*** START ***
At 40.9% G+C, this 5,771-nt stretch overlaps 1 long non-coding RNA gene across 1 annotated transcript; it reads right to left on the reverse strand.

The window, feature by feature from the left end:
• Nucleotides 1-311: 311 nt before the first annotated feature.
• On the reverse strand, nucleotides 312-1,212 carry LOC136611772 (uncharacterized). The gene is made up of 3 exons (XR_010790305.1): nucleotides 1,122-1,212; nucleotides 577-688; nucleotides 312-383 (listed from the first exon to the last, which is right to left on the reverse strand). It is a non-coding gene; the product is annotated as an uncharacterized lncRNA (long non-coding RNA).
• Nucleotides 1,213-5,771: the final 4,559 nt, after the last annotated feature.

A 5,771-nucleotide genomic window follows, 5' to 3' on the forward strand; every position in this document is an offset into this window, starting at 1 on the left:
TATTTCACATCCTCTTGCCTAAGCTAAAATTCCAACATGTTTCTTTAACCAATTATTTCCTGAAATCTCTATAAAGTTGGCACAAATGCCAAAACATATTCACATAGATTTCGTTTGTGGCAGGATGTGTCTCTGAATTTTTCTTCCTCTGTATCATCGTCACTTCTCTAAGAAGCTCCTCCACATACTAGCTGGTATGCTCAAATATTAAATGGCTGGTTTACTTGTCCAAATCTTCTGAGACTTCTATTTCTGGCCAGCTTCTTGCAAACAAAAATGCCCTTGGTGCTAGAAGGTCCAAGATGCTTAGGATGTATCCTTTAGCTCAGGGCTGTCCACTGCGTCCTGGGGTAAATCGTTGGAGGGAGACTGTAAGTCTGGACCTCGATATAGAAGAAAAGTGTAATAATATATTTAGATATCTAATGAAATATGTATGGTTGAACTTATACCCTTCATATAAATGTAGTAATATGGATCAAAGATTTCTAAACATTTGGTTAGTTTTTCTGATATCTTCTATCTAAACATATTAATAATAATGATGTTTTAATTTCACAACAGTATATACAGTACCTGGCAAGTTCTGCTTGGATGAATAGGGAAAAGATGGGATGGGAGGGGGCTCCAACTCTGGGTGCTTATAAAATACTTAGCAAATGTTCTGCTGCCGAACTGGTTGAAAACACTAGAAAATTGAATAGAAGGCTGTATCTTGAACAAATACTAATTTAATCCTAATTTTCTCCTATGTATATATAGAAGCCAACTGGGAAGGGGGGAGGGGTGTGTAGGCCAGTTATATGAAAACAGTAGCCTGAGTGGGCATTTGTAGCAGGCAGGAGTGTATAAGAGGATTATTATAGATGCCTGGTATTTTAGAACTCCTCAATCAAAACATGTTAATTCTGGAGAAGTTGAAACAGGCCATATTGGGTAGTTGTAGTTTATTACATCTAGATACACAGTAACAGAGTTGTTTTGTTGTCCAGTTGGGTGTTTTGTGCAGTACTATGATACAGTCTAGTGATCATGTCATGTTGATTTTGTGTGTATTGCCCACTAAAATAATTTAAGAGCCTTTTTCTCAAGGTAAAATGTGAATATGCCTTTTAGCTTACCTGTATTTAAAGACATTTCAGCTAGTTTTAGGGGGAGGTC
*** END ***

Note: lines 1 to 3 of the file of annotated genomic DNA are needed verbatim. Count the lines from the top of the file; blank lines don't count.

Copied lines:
At 40.9% G+C, this 5,771-nt stretch overlaps 1 long non-coding RNA gene across 1 annotated transcript; it reads right to left on the reverse strand.

The window, feature by feature from the left end:
• Nucleotides 1-311: 311 nt before the first annotated feature.